5 Reasons Why Orange Is the New Black Is This Summer’s Best Show

Drop everything, start binge-watching

This summer's TV lineup is packed with more than a hundred new and returning programs, but only a handful are truly worth your time. Last week, Adweek highlighted the season's 12 must-see shows, but if that list had to be whittled down to a single essential summer series, it would be Orange Is the New Black, which returned tonight as Netflix released its 13-episode third season. 

The series, which focuses on the female inmates housed at the Litchfield Penitentiary, took audiences by surprise when it premiered two summers ago on Netflix. No one made the same mistake last June when the now-heralded show returned for a sophomore season that somehow managed to be even better than the first. That quality momentum continues with Season 3—Netflix gave critics an early look at the first six episodes—as the show has raised its game yet again and proved itself more than worthy of all the accolades that have come its way. 

In short, Orange Is the New Black is summer's best show. Here are five reasons you should drop everything and start binge-watching Season 3—or, if you aren't caught up yet, Seasons 1 and 2—immediately:

It remains Netflix's premier series. House of Cards and Arrested Development got all the early buzz as Netflix ramped up its original series slate in 2013, but Orange quickly and quietly leapfrogged both to become its finest show. It's now held that title for two years running, even as the streaming service routinely releases multiple series each month. 

Orange Is the New Black continues its reign not just because the show is so sensational but also due to the fact that it remains Netflix's most distinctive, unique show. As the network has evolved and tries to be all things to all people, its original series have begun to feel more familiar—recent dramas like Bloodline could have been right at home on FX or Showtime, while comedy Unbreakable Kimmy Schmidt had been slated for NBC before Netflix stepped in. But Orange, like Amazon's Transparent, continues to be the rare special series you just can't find on any other outlet and the best justification for your Netflix subscription.

Even three seasons in, it still feels fresh and new. Most series have settled in by Season 3, and while they aren't necessarily going through the motions yet, they at least are starting to get a little set in their ways. Orange, on the other hand, still feels as if it has only scratched the surface of its rich, multilayered characters, with every episode unearthing new revelations and insights about its ever-expanding cast of inmates (and prison staff). 

As was the case with Season 2, the new episodes make inspired use of the show's flashback structure (most episodes include a look at one of its characters' pre-Litchfield backstory) to deepen its characters with new surprises that force you to re-examine everything that has come before.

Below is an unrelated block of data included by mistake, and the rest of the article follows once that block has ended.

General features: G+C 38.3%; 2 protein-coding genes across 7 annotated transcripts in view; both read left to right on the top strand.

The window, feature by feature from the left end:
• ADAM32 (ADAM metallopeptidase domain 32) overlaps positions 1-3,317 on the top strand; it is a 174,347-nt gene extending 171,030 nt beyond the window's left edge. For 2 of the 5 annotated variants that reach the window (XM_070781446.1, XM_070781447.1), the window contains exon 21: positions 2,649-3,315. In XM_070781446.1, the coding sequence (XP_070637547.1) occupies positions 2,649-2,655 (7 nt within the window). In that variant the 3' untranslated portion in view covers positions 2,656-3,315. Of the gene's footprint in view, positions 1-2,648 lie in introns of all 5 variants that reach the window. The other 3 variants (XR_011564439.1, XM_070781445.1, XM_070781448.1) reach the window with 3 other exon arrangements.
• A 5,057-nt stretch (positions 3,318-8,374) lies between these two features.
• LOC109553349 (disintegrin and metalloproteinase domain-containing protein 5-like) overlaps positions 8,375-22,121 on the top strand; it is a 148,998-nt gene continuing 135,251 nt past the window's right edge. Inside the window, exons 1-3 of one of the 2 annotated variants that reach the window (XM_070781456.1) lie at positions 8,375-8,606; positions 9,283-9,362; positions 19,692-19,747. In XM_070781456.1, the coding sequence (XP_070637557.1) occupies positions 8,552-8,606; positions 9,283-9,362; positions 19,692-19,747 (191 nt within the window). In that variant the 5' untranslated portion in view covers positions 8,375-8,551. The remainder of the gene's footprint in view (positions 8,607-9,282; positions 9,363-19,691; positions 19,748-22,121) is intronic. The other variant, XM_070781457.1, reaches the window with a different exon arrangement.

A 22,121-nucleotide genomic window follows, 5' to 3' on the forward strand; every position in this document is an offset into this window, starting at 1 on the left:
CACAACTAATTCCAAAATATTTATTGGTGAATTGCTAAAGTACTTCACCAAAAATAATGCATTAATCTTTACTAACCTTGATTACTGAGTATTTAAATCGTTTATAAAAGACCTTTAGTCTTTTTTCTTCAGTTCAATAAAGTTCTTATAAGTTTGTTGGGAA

This is an important point, given that the show's creator, Jenji Kohan, grew so impatient on her last show, Showtime's Weeds, that she routinely rebooted the series every couple of seasons, jettisoning much of what made the series so addictive in the process. That hasn't happened here, and Orange is all the better for it.

There aren't enough slots for all the Emmy-worthy female performances on this show. Each year, there are six nominations up for grabs in the best actress, supporting actress and guest actress Emmy categories, and all 18 of them could easily be filled by Orange's fathoms-deep bench of a cast, with a few worthy performances still getting snubbed. In this season, the early standouts include Uzo Abuda's Suzanne "Crazy Eyes" Warren, who refuses to accept that escaped inmate Vee (under whose destructive spell she fell last season) won't be returning after the events of the Season 2 finale; Lea DeLaria's Big Boo, who shines in her poignant flashback episode; and Kate Mulgrew's force of nature, Red, who finally tries to reclaim some of the power she lost in Seasons 1 and 2. And, as is typical of a series that often gives major arcs to its most peripheral characters, look for some new inmates to get unexpectedly thrust into the spotlight and make the most of it. 

Its worst storyline has been eliminated. Proving that even TV's best series have their flaws, the biggest strike against Orange's otherwise superb Season 2 was its insistence on sticking with Larry (Jason Biggs), the now-ex-fiancé of Piper (Taylor Schilling), whose incarceration laid the groundwork for the series' early episodes and helped introduce audiences to the show and its characters. 

But he outlived his usefulness by the end of Season 1, and his continued presence became an albatross that Orange desperately needed to rid itself of. This season, it finally has. Without Larry—the show's version of Debbie Downer, always grinding the proceedings to an awkward, excruciating halt—Orange has lost its dead weight.

The show still hasn't been crushed under its own hype. Time and again, series have taken audiences by storm only to flame out in Season 2 or 3 as they fall victim to their own hype. Shows become inexorably changed and watered down with countless celebrity cameos and inexplicable makeovers. Even Friends had this problem in Season 2 before rebounding, while Glee wasn't so lucky. 

But Orange Is the New Black has avoided those pitfalls. Yes, there's one makeover in an early episode, but it's organic to the plot and appropriately ridiculous. The closest thing to a celeb cameo is the addition of Mary Steenburgen, who plays the mother of former corrections officer George "Pornstache" Mendez. 

The show hasn't taken its eye off the prize and, as a result, is more addictive and rewarding this season than ever.